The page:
They make out. Instead of that sealing the deal, however, Tony and Alice are suddenly reconciled. Kathy can’t have that; she and Tony arrange to meet up. He shows at the restaurant; he feels bad about their recent encounter, and out of loyalty for Bill, not to mention professionalism, the “pillow talk” deal is off. In fact, in a complete reversal, he’s putting Charlie up for the promotion.

She nearly faints in the restaurant. Next morning, she’s a complete jerk with Bill. Later, at the fights, they have to leave; same old ‘duty calls’ thing. A pretty gross shoot-out is recounted at the station. The desk sergeant mumbles about crime and murder. She leaves, but stakes out Tony’s home. “I’ve got to talk to you! It’s important!” She yells at him. Kind of carelessly, he lets her in.

She goes on and on, “I beg of you!” He’s not being magnanimous. So, she plays her last card–a gun. Boom, no more Tony. Driving furiously up in the mountains, she does finally get home. Now what? There’s Bill. She gets in bed just quick enough to fool him. Of course, Tony’s body is discovered. Meaning Bill is notified. Just now she’s the most affectionate that she’s ever been with him.

At HQ, ironically, it’s Bill giving orders about not leaving a stone unturned to catch Tony’s killer. She calls HQ (no answering machines then), as Bill looks at photo of the fatal bullet. He calls her to ask her to stay with Alice; hmm, comfort the widow of the man she’s shot? Well, Bill’s forensic skills are perfect: he IDs the bullet as from the same gun as one taken in the heist discussed earlier–in other words, it was stolen from HQ.

The cops huddle: what could’ve happened to the missing gun? Indirectly, Bill pieces everything together. At home he simply says “what did you do with the gun, Kathy?” She confesses. Well, he brings her in. To that same desk where she stole the gun. That’s it, the end.

Strangely, although the story covers plenty of territory (Bill and Kathy’s entire relationship), it goes sort of slow, especially in the middle. Had we begin with them as newlyweds, we’d have a lot more room for scenes showing Kathy’s disenchantment with married life, her the effects of her pushiness on Bill, and, especially the fling with Tony.

As it is, the beginning isn’t integrated well into the rest of the movie. It’s as though the career woman role just morphs into the trapped-in-suburban-conformity theme. Obviously the two are related, but the change is so abrupt that it’s almost like two movies lashed together.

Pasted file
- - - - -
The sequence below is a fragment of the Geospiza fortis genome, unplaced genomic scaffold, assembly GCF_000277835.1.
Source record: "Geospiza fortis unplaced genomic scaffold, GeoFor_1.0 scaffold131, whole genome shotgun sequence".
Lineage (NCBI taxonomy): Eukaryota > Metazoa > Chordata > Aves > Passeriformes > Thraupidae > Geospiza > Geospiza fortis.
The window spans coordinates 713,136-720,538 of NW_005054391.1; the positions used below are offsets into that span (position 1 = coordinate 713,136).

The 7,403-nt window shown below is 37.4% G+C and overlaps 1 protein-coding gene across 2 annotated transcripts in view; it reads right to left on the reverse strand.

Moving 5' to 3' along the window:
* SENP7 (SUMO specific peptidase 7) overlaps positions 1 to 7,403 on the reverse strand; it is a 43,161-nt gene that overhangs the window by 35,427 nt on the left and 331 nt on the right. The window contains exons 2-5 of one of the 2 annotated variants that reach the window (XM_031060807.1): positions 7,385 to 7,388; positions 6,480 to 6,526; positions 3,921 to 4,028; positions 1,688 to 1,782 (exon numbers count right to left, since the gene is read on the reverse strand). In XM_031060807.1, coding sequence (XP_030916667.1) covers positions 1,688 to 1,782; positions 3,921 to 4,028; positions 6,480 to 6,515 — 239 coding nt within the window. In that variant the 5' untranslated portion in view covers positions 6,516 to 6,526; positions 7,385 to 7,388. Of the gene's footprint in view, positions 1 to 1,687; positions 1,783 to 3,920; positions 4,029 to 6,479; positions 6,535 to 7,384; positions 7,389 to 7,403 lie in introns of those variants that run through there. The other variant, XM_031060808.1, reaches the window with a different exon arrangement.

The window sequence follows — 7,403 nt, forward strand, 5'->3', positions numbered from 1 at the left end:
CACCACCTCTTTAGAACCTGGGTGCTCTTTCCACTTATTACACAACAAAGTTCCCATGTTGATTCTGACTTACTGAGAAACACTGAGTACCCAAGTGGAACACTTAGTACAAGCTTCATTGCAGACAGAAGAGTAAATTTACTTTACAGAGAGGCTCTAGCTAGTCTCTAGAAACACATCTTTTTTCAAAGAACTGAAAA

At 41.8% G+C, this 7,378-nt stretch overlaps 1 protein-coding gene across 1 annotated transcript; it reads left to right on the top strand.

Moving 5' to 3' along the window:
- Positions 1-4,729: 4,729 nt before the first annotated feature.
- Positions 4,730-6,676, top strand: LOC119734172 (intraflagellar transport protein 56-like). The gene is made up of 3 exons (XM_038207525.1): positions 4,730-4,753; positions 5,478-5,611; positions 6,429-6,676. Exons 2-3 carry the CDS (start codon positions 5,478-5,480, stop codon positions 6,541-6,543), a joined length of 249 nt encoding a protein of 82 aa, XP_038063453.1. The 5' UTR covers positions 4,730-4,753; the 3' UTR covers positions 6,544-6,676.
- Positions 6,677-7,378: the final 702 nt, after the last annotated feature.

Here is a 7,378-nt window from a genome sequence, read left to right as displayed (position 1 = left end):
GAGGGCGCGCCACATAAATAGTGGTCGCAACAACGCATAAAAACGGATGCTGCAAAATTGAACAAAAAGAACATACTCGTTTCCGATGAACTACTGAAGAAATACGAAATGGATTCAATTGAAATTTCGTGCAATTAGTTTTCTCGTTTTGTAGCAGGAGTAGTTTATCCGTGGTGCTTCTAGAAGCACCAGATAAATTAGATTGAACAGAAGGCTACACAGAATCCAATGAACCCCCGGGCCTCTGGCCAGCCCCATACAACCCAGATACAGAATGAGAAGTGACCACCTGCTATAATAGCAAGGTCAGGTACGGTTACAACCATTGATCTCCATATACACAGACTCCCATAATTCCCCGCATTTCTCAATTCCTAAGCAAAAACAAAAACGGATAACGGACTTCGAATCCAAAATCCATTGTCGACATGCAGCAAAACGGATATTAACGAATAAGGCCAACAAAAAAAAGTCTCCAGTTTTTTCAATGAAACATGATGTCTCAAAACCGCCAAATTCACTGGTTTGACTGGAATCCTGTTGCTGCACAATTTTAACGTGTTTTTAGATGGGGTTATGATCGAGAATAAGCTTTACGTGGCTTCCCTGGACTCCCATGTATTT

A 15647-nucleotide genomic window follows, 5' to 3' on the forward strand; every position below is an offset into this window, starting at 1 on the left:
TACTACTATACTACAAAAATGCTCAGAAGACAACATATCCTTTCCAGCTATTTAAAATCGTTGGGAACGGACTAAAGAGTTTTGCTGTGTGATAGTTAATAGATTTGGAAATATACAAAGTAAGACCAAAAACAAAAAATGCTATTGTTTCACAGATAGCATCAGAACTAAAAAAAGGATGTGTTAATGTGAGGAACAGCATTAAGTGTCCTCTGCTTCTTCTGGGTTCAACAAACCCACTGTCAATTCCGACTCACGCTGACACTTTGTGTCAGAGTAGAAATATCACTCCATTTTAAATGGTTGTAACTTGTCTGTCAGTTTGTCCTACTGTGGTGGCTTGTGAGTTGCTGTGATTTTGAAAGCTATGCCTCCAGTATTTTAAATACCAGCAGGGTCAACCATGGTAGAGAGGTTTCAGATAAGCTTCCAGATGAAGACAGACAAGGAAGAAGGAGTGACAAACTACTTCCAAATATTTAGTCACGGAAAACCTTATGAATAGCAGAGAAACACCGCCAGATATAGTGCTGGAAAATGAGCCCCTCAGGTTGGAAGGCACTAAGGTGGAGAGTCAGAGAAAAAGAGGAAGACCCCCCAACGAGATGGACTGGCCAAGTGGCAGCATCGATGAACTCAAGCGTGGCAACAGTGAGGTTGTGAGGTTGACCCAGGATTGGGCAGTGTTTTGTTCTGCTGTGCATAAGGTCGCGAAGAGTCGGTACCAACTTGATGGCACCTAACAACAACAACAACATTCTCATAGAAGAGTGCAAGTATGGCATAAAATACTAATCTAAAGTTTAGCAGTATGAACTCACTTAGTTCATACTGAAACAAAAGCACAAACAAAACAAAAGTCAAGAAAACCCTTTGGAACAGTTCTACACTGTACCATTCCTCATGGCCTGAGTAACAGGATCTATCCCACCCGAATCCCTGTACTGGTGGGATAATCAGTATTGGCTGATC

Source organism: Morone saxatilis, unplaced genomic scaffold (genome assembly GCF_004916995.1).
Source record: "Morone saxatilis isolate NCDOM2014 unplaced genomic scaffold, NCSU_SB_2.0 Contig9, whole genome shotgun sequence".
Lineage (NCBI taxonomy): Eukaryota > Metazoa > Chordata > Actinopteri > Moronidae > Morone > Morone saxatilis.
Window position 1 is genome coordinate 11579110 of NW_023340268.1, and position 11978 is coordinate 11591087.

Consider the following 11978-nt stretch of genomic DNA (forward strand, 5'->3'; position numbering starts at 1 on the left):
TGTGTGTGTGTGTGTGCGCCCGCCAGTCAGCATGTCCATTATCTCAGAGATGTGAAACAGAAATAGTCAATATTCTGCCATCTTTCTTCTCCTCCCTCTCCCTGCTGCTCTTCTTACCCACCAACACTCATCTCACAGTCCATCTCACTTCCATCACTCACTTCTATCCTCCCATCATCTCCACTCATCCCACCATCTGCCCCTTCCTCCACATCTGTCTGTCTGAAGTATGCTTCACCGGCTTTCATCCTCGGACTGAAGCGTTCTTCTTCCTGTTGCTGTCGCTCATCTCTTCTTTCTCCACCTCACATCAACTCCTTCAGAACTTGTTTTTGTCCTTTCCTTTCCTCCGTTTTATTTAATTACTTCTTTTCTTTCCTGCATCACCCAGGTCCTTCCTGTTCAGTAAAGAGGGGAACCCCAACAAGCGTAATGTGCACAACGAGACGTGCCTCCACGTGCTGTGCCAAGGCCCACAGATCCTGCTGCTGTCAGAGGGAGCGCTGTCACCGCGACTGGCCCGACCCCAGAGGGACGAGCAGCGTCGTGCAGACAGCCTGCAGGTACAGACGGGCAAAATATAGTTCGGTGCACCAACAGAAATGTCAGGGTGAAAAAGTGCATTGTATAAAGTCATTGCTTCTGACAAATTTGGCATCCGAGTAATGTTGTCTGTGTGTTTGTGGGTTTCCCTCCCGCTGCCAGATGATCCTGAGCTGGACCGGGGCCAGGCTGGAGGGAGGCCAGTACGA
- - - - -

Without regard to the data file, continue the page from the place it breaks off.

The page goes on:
Having cut this up that much, there’s plenty to like: the stars each give strong performances, and are very well-suited to their roles. Hayden is uncharacteristically passive, though; he never reacts much to Stanwyck’s demands, except by giving in. In fact, he never figures out what happened between her and Burr’s character. There’s no Bill and Tony face-off, and not much follow-up on Bill’s discovery of the ‘do-tell’ letters.

Tony is the most interesting one here. He’s alternatively menacing, intimidating, creepy, dishonest, and loyal. The strongest scene is his ‘courtroom’ investigation of the Bill/Charlie confrontation, in which Tony shows most of these traits.

Stanwyck has the amorality tinge of some of her other roles. Other than their initial romance, Hayden and Stanwyck spend more time avoiding each other than being cozy.

Crime of Passion takes a weighty premise and a great cast and comes up with a decent drama; it just doesn’t scope out its angles clearly enough to make a stronger impact.

The Raven, 1963. 6.5/10

Roger Corman doesn’t hold back in this snarky psuedo-Poe horror film. Boris Karloff, Vincent Price, and Peter Lorre star as magicians (Doctors Scarabus, Erasmus Craven, and Adolphus Bedlo, respectively). They’ve each got some issue. Craven’s wife, Lenore (Hazel Court) has died…or has she? Bedlo’s been changed into a raven by Scarabus. Lenore (is she ‘lost’ as Poe said?) has been spotted at Scarabus’s castle.

To help sort out the spells are Bedlo’s son, Rexford (Jack Nicholson), and Craven’s daughter, Estelle (Olive Sturgess). Although 1935’s The Raven owes nothing to this interpretation, Karloff was featured in the earlier film as well.

Nice atmospheric introduction: Vincent Price reciting The Raven, with a hallucinogenic lava lamp background. That effect segues into castles, foggy graveyards, and, finally, Craven in his sitting room. He’s drawing a raven into existence, well, a spectral one, just for practice, it seems. Next thing we know, he’s dusting off Lenore’s coffin.

He freaks out as Estelle appears right next to him, with his glass of warm milk (!). Now we hear something knocking, gently rapping at his chamber door, it’s…our raven. “Are you some dark-winged messenger from beyond?” He asks of it. “How the hell should I know?!” Quoth the Raven.

The Raven wants to be changed back to its “rightful form.” Does Craven have jellied spiders and such like? Not at hand (he’s a vegetarian), but maybe in the old laboratory. Lots of cool ingredients (entrails, eyeballs, dead-man’s hair). Well, it’s quickly brewed up, and the Raven partakes of it. Shazam! It’s Bedlo.